Contacts: Curtis Bradley, Center for Biological Diversity, (520) 345-5710, email@example.com | Dr. Chad Hanson, John Muir Project of Earth Island Institute, (530) 273-9290, firstname.lastname@example.org | Dr. Dominick A. DellaSala, Geos Institute, (541) 482-4459 x 302 or (541) 621-7223 cell, email@example.com
TUCSON, Ariz.— A new study published in the scientific journal Ecosphere finds that public forests that are protected from logging burn less severely than logged forests. The study is the most comprehensive investigation of its kind, spanning more than 23 million acres and examining three decades’ of forest fire data in the West. Among the major findings were that areas undisturbed by logging experienced significantly less intensive fire compared with areas that have been logged.
The findings come as many federal land managers and members of Congress claim that more logging will reduce wildfires. Several bills have been introduced in Congress to increase logging on vast areas of public land; these have typically been presented under the guise of addressing forest fire concerns, but eliminate most analysis of environmental impacts and reduce environmental protections.
“We were surprised to see how significant the differences were between protected areas managed for biodiversity and unprotected areas, which our data show burned more severely,” said lead author Curtis Bradley, with the Center for Biological Diversity.
For this study scientists set out to determine whether reduced forest protections and increased logging are associated with lower fire severity. They analyzed fires that burned in pine and mixed-conifer forests starting about 30 years ago, at the earliest point for which comprehensive data were available, to compare where and how fires burned using satellite imagery and maps from the U.S. Geological Survey’s “protected areas database.” The results demonstrated that fires burned relatively cooler in areas managed for biodiversity (Gap 1 in figure below), including national parks and wilderness areas where fires are generally allowed to proceed naturally versus areas managed for multiple use (Gap 3) and areas with little to no mandate for protection (Gap 4) such as private forest lands managed for timber production.
The study focused on forests with relatively frequent fire regimes, ponderosa pine and mixed-conifer forest types; used multiple statistical models; and accounted for effects of climate, topography and regional differences to ensure the findings were robust.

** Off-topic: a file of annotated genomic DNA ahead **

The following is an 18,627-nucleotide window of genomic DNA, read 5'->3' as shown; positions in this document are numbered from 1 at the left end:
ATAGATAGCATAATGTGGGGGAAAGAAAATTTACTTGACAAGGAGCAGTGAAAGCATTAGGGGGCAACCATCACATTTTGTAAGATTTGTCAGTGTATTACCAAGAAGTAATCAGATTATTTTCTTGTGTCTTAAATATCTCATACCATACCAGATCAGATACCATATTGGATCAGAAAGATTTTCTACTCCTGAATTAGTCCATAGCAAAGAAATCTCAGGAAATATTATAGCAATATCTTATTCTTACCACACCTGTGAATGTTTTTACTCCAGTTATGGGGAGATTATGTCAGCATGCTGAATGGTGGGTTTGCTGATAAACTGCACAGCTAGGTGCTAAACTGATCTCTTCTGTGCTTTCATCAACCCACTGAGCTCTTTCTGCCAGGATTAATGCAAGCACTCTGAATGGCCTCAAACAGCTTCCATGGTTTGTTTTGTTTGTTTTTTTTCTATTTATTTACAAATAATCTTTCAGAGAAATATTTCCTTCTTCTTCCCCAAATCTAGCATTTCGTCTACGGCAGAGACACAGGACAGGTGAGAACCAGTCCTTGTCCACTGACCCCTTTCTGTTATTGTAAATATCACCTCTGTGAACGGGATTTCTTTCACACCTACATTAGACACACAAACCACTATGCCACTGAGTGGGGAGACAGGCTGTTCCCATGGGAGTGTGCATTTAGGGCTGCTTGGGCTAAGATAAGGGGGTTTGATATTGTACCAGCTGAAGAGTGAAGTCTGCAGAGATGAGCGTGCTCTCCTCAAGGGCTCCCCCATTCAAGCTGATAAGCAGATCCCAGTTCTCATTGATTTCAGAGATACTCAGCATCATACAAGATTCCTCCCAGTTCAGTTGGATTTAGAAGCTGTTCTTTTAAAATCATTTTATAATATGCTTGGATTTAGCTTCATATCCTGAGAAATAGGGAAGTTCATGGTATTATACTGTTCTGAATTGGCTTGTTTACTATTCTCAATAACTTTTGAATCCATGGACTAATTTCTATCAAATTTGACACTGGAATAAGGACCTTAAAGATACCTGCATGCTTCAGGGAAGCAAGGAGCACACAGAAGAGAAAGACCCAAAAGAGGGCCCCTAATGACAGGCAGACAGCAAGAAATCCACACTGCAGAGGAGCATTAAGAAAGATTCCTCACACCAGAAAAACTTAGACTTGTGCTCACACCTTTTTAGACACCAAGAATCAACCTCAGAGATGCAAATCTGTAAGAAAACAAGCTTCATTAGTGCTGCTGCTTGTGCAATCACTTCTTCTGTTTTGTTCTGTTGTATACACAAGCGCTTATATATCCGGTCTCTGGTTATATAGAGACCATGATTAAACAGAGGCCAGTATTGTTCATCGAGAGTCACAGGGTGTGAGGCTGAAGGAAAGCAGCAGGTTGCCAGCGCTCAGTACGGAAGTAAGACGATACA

“The belief that restrictions on logging have increased fire severity did not bear out in the study,” said Dr. Chad Hanson, an ecologist with the John Muir Project. “In fact, the findings suggest the opposite. The most intense fires are occurring on private forest lands, while lands with little to no logging experience fires with relatively lower intensity.”
“Our findings demonstrate that increased logging may actually increase fire severity,” said Dr. Dominick A. DellaSala, chief scientist of Geos Institute. “Instead, decision-makers concerned about fire should target proven fire-risk reduction measures nearest homes and keep firefighters out of harm’s way by focusing fire suppression actions near towns, not in the back country.”
The authors noted that even in protected forests they found an appropriate mix of low, moderate and high-intensity fire, which is ecologically beneficial since many wildlife species depend on post-fire habitat, especially “snag forest habitat” created by patches of high-intensity fire. Many studies indicate that significant damage to wildlife habitat can result from logging of both unburned mature forests and snag-forest habitat.
Location of fires >1,000 acres in pine and mixed-conifer forests with relatively frequent fire regimes in ecoregions of western United States from 1984 to 2014.
Forests with the highest level of protection (GAP 1 and 2) had the lowest levels of high severity fire — results are shown for 3 statistical models examined.
The Center for Biological Diversity (biologicaldiversity.org) is a national, nonprofit conservation organization with more than 1.1 million members and online activists dedicated to the protection of endangered species and wild places.
The John Muir Project of Earth Island Institute (www.johnmuirproject.org) is a nonprofit forest conservation and research organization focusing on National Forests of the U.S.
Geos Institute (www.geosinstitute.org), a science-based nonprofit in Ashland, Oregon, works on climate change solutions for forests, water, and people. It’s Forest Legacies program works internationally on forests and climate change.
Geos Institute depends on the generous support of caring people who believe we can and must do a better job addressing climate change for our children and those who will follow.